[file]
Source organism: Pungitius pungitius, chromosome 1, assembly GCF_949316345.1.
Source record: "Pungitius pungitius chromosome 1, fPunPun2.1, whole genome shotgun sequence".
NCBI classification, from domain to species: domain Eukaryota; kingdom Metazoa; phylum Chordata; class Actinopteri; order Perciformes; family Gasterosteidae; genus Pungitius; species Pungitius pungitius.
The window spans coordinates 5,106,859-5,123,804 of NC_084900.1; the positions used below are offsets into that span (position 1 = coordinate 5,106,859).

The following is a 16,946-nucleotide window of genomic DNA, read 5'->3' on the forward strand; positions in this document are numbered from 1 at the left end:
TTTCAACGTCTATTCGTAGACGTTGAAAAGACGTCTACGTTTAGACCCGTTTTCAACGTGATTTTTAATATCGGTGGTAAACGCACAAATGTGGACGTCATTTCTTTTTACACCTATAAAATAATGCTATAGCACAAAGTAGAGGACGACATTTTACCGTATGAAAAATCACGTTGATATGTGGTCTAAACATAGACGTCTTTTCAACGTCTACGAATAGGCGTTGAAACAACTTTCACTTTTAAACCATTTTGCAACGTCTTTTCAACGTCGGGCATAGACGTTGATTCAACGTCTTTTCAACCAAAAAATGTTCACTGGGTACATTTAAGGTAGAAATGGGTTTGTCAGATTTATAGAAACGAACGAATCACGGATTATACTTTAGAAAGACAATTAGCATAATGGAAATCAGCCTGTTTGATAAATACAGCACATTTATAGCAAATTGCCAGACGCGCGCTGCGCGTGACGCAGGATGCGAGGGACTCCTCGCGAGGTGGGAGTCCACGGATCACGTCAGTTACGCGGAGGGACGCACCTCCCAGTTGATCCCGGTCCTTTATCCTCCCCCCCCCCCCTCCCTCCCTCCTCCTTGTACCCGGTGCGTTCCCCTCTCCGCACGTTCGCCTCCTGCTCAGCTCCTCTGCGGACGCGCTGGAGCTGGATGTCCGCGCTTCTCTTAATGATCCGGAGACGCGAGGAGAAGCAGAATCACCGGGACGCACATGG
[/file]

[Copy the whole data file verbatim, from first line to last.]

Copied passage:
Source organism: Pungitius pungitius, chromosome 1, assembly GCF_949316345.1.
Source record: "Pungitius pungitius chromosome 1, fPunPun2.1, whole genome shotgun sequence".
NCBI classification, from domain to species: domain Eukaryota; kingdom Metazoa; phylum Chordata; class Actinopteri; order Perciformes; family Gasterosteidae; genus Pungitius; species Pungitius pungitius.
The window spans coordinates 5,106,859-5,123,804 of NC_084900.1; the positions used below are offsets into that span (position 1 = coordinate 5,106,859).

The following is a 16,946-nucleotide window of genomic DNA, read 5'->3' on the forward strand; positions in this document are numbered from 1 at the left end:
TTTCAACGTCTATTCGTAGACGTTGAAAAGACGTCTACGTTTAGACCCGTTTTCAACGTGATTTTTAATATCGGTGGTAAACGCACAAATGTGGACGTCATTTCTTTTTACACCTATAAAATAATGCTATAGCACAAAGTAGAGGACGACATTTTACCGTATGAAAAATCACGTTGATATGTGGTCTAAACATAGACGTCTTTTCAACGTCTACGAATAGGCGTTGAAACAACTTTCACTTTTAAACCATTTTGCAACGTCTTTTCAACGTCGGGCATAGACGTTGATTCAACGTCTTTTCAACCAAAAAATGTTCACTGGGTACATTTAAGGTAGAAATGGGTTTGTCAGATTTATAGAAACGAACGAATCACGGATTATACTTTAGAAAGACAATTAGCATAATGGAAATCAGCCTGTTTGATAAATACAGCACATTTATAGCAAATTGCCAGACGCGCGCTGCGCGTGACGCAGGATGCGAGGGACTCCTCGCGAGGTGGGAGTCCACGGATCACGTCAGTTACGCGGAGGGACGCACCTCCCAGTTGATCCCGGTCCTTTATCCTCCCCCCCCCCCCTCCCTCCCTCCTCCTTGTACCCGGTGCGTTCCCCTCTCCGCACGTTCGCCTCCTGCTCAGCTCCTCTGCGGACGCGCTGGAGCTGGATGTCCGCGCTTCTCTTAATGATCCGGAGACGCGAGGAGAAGCAGAATCACCGGGACGCACATGG